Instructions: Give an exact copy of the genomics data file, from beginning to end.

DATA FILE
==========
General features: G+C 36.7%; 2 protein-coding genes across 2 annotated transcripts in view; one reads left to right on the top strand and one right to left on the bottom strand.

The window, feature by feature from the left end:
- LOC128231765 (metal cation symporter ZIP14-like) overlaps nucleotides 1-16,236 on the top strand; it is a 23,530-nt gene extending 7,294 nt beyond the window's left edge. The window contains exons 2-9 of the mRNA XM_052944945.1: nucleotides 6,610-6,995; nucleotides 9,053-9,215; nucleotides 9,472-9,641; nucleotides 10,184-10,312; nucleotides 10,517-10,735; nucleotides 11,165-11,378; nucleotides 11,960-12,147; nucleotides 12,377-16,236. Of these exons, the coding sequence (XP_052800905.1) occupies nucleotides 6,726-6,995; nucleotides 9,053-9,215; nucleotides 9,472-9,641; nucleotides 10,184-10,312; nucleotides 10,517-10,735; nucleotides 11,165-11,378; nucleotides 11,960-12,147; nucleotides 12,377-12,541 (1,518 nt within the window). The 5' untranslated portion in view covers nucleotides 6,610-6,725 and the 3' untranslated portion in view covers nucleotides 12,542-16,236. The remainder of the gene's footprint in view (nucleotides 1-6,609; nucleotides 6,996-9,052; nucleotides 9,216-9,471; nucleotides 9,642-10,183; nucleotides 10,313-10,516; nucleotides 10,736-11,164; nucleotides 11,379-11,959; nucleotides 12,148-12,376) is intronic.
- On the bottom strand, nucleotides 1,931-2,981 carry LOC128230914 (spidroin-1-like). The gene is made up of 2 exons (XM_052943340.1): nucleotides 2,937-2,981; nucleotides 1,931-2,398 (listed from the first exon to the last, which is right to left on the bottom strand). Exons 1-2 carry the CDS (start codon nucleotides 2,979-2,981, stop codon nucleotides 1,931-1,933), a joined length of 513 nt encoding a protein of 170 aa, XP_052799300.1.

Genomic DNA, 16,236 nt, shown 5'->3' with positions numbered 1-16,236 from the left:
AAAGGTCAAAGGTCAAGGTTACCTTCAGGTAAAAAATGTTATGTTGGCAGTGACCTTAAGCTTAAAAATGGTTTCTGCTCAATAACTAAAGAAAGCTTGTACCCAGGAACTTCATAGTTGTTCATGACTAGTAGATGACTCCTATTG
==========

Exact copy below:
General features: G+C 36.7%; 2 protein-coding genes across 2 annotated transcripts in view; one reads left to right on the top strand and one right to left on the bottom strand.

The window, feature by feature from the left end:
- LOC128231765 (metal cation symporter ZIP14-like) overlaps nucleotides 1-16,236 on the top strand; it is a 23,530-nt gene extending 7,294 nt beyond the window's left edge. The window contains exons 2-9 of the mRNA XM_052944945.1: nucleotides 6,610-6,995; nucleotides 9,053-9,215; nucleotides 9,472-9,641; nucleotides 10,184-10,312; nucleotides 10,517-10,735; nucleotides 11,165-11,378; nucleotides 11,960-12,147; nucleotides 12,377-16,236. Of these exons, the coding sequence (XP_052800905.1) occupies nucleotides 6,726-6,995; nucleotides 9,053-9,215; nucleotides 9,472-9,641; nucleotides 10,184-10,312; nucleotides 10,517-10,735; nucleotides 11,165-11,378; nucleotides 11,960-12,147; nucleotides 12,377-12,541 (1,518 nt within the window). The 5' untranslated portion in view covers nucleotides 6,610-6,725 and the 3' untranslated portion in view covers nucleotides 12,542-16,236. The remainder of the gene's footprint in view (nucleotides 1-6,609; nucleotides 6,996-9,052; nucleotides 9,216-9,471; nucleotides 9,642-10,183; nucleotides 10,313-10,516; nucleotides 10,736-11,164; nucleotides 11,379-11,959; nucleotides 12,148-12,376) is intronic.
- On the bottom strand, nucleotides 1,931-2,981 carry LOC128230914 (spidroin-1-like). The gene is made up of 2 exons (XM_052943340.1): nucleotides 2,937-2,981; nucleotides 1,931-2,398 (listed from the first exon to the last, which is right to left on the bottom strand). Exons 1-2 carry the CDS (start codon nucleotides 2,979-2,981, stop codon nucleotides 1,931-1,933), a joined length of 513 nt encoding a protein of 170 aa, XP_052799300.1.

Genomic DNA, 16,236 nt, shown 5'->3' with positions numbered 1-16,236 from the left:
AAAGGTCAAAGGTCAAGGTTACCTTCAGGTAAAAAATGTTATGTTGGCAGTGACCTTAAGCTTAAAAATGGTTTCTGCTCAATAACTAAAGAAAGCTTGTACCCAGGAACTTCATAGTTGTTCATGACTAGTAGATGACTCCTATTG